My profession is being demeaned by a pervasive atmosphere of distrust, dictating that teachers cannot be permitted to develop and administer their own quizzes and tests (now titled as generic “assessments”) or grade their own students’ examinations. The development of plans, choice of lessons and the materials to be employed are increasingly expected to be common to all teachers in a given subject. This approach not only strangles creativity, it smothers the development of critical thinking in our students and assumes a one-size-fits-all mentality more appropriate to the assembly line than to the classroom. Teacher planning time has also now been so greatly eroded by a constant need to “prove up” our worth to the tyranny of APPR (through the submission of plans, materials and “artifacts” from our teaching) that there is little time for us to carefully critique student work, engage in informal intellectual discussions with our students and colleagues, or conduct research and seek personal improvement through independent study. We have become increasingly evaluation and not knowledge driven. Process has become our most important product, to twist a phrase from corporate America, which seems doubly appropriate to this case.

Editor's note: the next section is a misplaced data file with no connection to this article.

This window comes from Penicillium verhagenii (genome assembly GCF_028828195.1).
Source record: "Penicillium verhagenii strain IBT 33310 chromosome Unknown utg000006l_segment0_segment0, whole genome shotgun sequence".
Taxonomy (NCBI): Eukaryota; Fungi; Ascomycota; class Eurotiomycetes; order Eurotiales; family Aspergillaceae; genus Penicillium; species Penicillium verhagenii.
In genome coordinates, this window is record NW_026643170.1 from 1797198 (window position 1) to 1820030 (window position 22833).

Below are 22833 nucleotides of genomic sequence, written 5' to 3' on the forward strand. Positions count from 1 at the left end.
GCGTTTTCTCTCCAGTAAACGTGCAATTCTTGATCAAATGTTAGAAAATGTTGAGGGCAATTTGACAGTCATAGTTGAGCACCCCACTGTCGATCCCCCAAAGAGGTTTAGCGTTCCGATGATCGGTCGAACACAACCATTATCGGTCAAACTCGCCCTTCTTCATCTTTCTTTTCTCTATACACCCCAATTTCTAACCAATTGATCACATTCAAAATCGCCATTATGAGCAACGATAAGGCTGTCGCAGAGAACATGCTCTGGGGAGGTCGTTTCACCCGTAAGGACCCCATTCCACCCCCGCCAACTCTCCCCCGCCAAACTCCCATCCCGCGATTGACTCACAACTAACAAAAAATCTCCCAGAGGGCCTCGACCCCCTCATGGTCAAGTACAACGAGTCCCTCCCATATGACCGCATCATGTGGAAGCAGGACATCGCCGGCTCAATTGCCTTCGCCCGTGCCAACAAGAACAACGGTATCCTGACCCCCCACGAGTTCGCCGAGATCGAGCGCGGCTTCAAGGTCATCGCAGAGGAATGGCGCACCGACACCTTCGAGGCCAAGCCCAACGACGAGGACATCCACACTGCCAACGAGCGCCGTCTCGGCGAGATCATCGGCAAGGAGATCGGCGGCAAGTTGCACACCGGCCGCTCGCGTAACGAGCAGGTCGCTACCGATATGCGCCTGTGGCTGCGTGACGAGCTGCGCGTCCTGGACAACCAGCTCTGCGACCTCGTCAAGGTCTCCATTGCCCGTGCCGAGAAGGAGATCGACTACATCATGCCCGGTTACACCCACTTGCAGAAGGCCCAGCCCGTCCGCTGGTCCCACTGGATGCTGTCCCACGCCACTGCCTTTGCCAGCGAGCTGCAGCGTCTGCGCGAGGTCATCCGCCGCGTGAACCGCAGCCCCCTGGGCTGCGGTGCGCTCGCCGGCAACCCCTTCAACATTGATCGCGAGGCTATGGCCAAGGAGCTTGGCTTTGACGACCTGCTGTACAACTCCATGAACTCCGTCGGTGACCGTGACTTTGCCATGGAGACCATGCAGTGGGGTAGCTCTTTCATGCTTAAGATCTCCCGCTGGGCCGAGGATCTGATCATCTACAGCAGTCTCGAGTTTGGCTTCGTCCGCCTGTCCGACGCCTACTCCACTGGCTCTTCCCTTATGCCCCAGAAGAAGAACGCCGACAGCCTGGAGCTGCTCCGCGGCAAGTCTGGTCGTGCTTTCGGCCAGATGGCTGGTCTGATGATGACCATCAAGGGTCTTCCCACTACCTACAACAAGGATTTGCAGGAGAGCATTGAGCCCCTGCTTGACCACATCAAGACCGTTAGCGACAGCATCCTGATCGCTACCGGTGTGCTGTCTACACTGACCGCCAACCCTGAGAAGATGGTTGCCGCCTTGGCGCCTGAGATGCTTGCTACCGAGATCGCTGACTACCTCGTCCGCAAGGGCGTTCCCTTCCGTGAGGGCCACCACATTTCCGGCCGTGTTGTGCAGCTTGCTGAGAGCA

After writing all of this I realize that I am not leaving my profession, in truth, it has left me. It no longer exists. I feel as though I have played some game halfway through its fourth quarter, a timeout has been called, my teammates’ hands have all been tied, the goal posts moved, all previously scored points and honors expunged and all of the rules altered.

For the last decade or so, I have had two signs hanging above the blackboard at the front of my classroom, they read, “Words Matter” and “Ideas Matter”. While I still believe these simple statements to be true, I don’t feel that those currently driving public education have any inkling of what they mean.

Sincerely and with regret,

Gerald J. Conti
Social Studies Department Leader
Cc: Doreen Bronchetti, Lee Roscoe
My little Zu.


http://www.dailykos.com/story/2014/11/10/1343935/-Teacher-s-resignation-letter-My-profession-no-longer-exists

How aliens view earthlings

An alien aircraft has been discovered hovering over the earth. We’ve been able to intercept their communications back to their mother planet. Through complex mega-computers we’ve been able to translate their language. Turns out it’s very similar to Yiddish. The following is a recent communique detailing their impressions of us earthlings:

We recently have been able to access something called the internet. It is a shared data service that can only be accessed by fruit. We don’t know how they tap into these pieces of edible spheres but specifically humans utilize apples for this purpose.

..........

All forms of information are available on things called websites. Based on volume of traffic we conclude the primary interest among all humans is pornography. In a country called the United States there seems to be a large allegiance to Fox News. Those same humans switch back and forth between Fox News and pornography.